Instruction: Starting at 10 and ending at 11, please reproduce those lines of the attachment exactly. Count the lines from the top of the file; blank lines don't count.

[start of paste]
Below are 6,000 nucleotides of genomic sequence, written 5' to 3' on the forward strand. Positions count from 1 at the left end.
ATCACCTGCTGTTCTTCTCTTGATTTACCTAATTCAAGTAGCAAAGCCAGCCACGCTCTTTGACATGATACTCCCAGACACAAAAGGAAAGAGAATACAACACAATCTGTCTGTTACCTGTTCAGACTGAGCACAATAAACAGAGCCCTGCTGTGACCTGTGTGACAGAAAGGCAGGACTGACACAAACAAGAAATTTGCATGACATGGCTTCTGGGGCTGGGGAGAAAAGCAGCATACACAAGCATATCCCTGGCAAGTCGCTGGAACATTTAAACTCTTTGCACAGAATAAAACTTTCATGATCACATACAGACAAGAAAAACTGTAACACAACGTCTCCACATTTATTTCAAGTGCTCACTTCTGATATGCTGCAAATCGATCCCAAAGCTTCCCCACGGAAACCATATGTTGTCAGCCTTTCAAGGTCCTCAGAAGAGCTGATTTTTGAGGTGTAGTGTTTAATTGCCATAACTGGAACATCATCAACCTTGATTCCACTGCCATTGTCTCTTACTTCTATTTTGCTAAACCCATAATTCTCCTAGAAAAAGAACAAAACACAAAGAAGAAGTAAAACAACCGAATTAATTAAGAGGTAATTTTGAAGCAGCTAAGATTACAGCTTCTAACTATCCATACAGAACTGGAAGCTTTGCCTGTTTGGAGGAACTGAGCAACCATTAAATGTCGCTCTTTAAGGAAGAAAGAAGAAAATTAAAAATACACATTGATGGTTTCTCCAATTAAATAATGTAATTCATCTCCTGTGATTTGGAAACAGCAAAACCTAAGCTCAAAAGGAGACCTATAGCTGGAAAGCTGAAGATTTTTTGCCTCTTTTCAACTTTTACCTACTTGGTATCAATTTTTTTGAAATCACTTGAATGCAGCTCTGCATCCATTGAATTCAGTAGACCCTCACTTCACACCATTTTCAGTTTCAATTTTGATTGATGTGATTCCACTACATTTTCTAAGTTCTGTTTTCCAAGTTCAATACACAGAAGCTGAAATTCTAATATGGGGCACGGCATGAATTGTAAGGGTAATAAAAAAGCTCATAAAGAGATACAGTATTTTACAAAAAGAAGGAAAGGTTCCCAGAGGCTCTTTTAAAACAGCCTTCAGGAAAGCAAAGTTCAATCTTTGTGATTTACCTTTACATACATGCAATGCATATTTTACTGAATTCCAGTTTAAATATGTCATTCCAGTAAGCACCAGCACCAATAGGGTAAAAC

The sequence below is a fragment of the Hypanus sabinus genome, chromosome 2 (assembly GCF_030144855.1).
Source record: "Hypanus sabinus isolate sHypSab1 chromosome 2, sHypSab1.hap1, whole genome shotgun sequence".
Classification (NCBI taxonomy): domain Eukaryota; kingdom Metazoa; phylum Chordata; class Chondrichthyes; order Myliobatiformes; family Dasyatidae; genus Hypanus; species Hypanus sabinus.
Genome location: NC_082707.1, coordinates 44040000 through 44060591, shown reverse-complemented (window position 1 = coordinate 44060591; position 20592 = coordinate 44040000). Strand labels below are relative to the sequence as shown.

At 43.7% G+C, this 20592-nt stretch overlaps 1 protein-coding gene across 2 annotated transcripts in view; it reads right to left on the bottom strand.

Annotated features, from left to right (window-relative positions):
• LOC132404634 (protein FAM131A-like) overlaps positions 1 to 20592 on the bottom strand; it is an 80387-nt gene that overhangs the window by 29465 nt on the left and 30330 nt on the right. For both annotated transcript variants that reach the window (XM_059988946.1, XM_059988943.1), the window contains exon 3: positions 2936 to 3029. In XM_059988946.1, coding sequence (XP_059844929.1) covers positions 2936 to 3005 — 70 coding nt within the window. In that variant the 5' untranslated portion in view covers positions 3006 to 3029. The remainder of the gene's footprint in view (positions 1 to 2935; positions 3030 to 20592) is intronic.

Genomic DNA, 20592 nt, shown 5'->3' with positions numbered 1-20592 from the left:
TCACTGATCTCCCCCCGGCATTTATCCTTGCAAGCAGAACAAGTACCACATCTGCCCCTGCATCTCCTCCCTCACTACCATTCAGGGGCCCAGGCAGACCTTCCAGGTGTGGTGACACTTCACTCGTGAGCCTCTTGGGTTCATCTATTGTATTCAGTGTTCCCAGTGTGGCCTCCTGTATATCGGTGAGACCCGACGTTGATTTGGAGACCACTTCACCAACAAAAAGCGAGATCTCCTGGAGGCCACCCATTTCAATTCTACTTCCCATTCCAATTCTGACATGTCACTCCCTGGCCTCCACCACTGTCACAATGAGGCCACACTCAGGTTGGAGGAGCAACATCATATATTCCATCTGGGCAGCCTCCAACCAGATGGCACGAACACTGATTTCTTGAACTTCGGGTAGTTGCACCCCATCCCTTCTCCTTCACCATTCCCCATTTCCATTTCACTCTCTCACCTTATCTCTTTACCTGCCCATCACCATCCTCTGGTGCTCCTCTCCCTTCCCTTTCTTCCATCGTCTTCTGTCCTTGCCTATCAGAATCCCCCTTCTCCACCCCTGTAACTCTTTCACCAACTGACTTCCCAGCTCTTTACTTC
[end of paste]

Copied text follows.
Genomic DNA, 20592 nt, shown 5'->3' with positions numbered 1-20592 from the left:
TCACTGATCTCCCCCCGGCATTTATCCTTGCAAGCAGAACAAGTACCACATCTGCCCCTGCATCTCCTCCCTCACTACCATTCAGGGGCCCAGGCAGACCTTCCAGGTGTGGTGACACTTCACTCGTGAGCCTCTTGGGTTCATCTATTGTATTCAGTGTTCCCAGTGTGGCCTCCTGTATATCGGTGAGACCCGACGTTGATTTGGAGACCACTTCACCAACAAAAAGCGAGATCTCCTGGAGGCCACCCATTTCAATTCTACTTCCCATTCCAATTCTGACATGTCACTCCCTGGCCTCCACCACTGTCACAATGAGGCCACACTCAGGTTGGAGGAGCAACATCATATATTCCATCTGGGCAGCCTCCAACCAGATGGCACGAACACTGATTTCTTGAACTTCGGGTAGTTGCACCCCATCCCTTCTCCTTCACCATTCCCCATTTCCATTTCACTCTCTCACCTTATCTCTTTACCTGCCCATCACCATCCTCTGGTGCTCCTCTCCCTTCCCTTTCTTCCATCGTCTTCTGTCCTTGCCTATCAGAATCCCCCTTCTCCACCCCTGTAACTCTTTCACCAACTGACTTCCCAGCTCTTTACTTC